Physics 629: Observational Techniques
Fall 2010

Andrew Baker
Serin 309
Phone: 732-445-5500 x2544
Email: ajbaker[at]
Office hours: Thursday 1:30-3:00 (or by appointment)

TF3 (12:00-1:20) in SEC211, except where boldfaced below

Kitchin, Astrophysical Techniques (Fifth Edition)
Wall & Jenkins, Practical Statistics for Astronomers
I will also draw material as needed from Bracewell, The Fourier Transform and its Applications, from Rieke, Detection of Light, from Rohlfs & Wilson, Tools of Radio Astronomy, and from Thompson, Moran, & Swenson, Interferometry and Synthesis in Radio Astronomy, all of which are on reserve in the physics library.

Here's the official course catalog listing:
"Introduction to tools and techniques of modern observational astronomy. Survey of instruments and capabilities at current telescope sites around the world and in space. Data reduction methods. Practical experience with Serin Observatory."

I plan to teach this course so that by the end of it you will be able to (1) understand how modern telescopes and instruments acquire data at all wavelengths, (2) understand how modern software packages are used to acquire, reduce, and catalog data, and (3) estimate signal/noise ratios before you obtain a given dataset, and statistically appropriate uncertainties for the quantities you measure from it. I will also spend a little time discussing the sociology of astronomical observing, i.e., how one successfully competes for time on large telescopes.

Both the sequence of lectures and the assignment due dates are preliminary at this point; I will update them as needed during the course of the semester. The last two lectures are tentatively reserved for topics to be chosen shortly before Thanksgiving by the students who are officially enrolled in the course. These will give you an opportunity to make me sweat, thus exacting revenge for a semester's worth of homework assignments.

1 Sep 3 observing proposal strategy; introduction to GALEX ---  
2 Sep 7 Bayes's theorem; binomial and Poisson distributions WJ ch 1 & 2  
3 Sep 10 normal distribution; central limit theorem; confidence intervals WJ ch 2 & 6 HW1
4 Sep 17 statistics; error propagation WJ ch 3 HW2
5 Sep 21 testing for correlation; Monte Carlo simulations WJ ch 4 & 6  
6 Sep 24 parametric and non-parametric hypothesis testing WJ ch 5 HW3
7 Sep 28 least squares fitting; Fourier transforms WJ ch 8  
8 Sep 29 convolution and correlation; sampling theorem; FFTs WJ ch 8  
9 Oct 1 atmospheric transmission and refraction --- HW4
10 Oct 5 atmospheric seeing; zodiacal and Galactic foregrounds ---  
11 Oct 6 extragalactic backgrounds; confusion ---  
12 Oct 8 radio telescopes K ch 1 HW5
  Oct 15     mid-term observing proposal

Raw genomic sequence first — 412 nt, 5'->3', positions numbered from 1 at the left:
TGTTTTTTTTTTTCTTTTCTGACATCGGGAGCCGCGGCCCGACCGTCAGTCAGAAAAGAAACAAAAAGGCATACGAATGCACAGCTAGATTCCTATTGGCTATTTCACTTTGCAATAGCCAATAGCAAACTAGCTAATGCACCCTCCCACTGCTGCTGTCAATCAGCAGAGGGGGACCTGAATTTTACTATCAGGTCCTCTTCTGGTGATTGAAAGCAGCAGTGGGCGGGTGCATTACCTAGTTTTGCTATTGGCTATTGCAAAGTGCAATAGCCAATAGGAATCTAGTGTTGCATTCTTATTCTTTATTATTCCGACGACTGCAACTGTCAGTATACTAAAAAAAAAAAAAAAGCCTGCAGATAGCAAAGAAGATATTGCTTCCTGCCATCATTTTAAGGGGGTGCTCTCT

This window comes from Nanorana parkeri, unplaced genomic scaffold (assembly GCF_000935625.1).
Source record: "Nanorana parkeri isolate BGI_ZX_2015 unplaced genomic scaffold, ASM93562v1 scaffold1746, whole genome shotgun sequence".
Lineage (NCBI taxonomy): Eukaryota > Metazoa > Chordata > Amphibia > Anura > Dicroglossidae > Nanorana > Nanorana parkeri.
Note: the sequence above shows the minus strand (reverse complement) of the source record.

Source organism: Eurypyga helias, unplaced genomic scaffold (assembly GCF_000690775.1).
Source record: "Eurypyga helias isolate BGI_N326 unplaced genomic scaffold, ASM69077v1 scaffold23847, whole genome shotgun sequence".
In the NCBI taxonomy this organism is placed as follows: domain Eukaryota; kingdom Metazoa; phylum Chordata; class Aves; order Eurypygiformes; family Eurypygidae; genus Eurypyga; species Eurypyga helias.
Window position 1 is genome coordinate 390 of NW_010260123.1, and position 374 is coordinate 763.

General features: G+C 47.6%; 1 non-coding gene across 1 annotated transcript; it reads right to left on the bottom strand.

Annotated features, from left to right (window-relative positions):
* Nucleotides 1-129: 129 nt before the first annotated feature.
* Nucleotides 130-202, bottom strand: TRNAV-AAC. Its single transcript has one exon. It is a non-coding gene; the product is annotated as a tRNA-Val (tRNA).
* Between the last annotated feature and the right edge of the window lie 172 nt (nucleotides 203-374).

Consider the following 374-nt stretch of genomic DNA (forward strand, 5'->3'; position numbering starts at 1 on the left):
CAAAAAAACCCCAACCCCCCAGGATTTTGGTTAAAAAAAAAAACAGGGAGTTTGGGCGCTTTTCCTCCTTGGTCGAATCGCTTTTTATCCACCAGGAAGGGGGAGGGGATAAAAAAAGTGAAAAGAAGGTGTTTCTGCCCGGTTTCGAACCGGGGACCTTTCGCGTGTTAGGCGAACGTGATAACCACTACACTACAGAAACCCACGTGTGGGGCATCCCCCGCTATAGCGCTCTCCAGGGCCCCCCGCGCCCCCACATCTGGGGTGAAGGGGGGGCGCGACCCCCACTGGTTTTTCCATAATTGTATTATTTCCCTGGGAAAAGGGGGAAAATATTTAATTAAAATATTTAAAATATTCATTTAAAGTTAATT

13 Oct 19 coherent and incoherent detection K ch 1  
14 Oct 20 aperture synthesis: basics K ch 2  
15 Oct 22 aperture synthesis: details and advanced techniques --- TAC reports
16 Oct 29 detectors K ch 1 HW6
17 Nov 2 geometric optics ---  
18 Nov 3 optical telescopes K ch 1  
19 Nov 5 dispersive elements K ch 4 HW7
20 Nov 12 optical/IR spectrograph design K ch 4 HW8
21 Nov 16 diffraction-limited imaging (1) K ch 2  
22 Nov 19 diffraction-limited imaging (2) --- HW9
23 Nov 23 optical interferometry K ch 2  
24 Nov 30 optical and radio polarimetry K ch 5  
25 Dec 3 absolute calibration K ch 3 HW10
26 Dec 7 software ---  
27 Dec 8 student choice ---  
28 Dec 10 student choice --- HW11
  Dec 20     final exam due (noon)

Your course grade will be based on a weighted combination of three elements:

Homework assignments will be handed out (almost) every Friday and handed in at class the following Friday. Most will include three types of exercises: straightforward examples or extensions of material discussed in lecture; more involved applications to areas of current research or instrument development; and true/false questions that simulate the challenge of refereeing an observing proposal or a paper. Some assignments will involve programming and/or use of publicly available software packages.

Your mid-term project will be to write a proposal for new observations with NASA's Hubble Space Telescope (HST). You may identify a subject for the proposal in consultation with a Rutgers faculty member or another collaborator, but the text you submit for credit must represent your work only. (Since the official HST deadline will be in February 2011, you are welcome to treat what you turn in to me as merely the first draft of what you submit for real after getting feedback from others.)

The final exam will be open-book, open-note, and closed-homework.

Other items

Last updated November 5, 2010.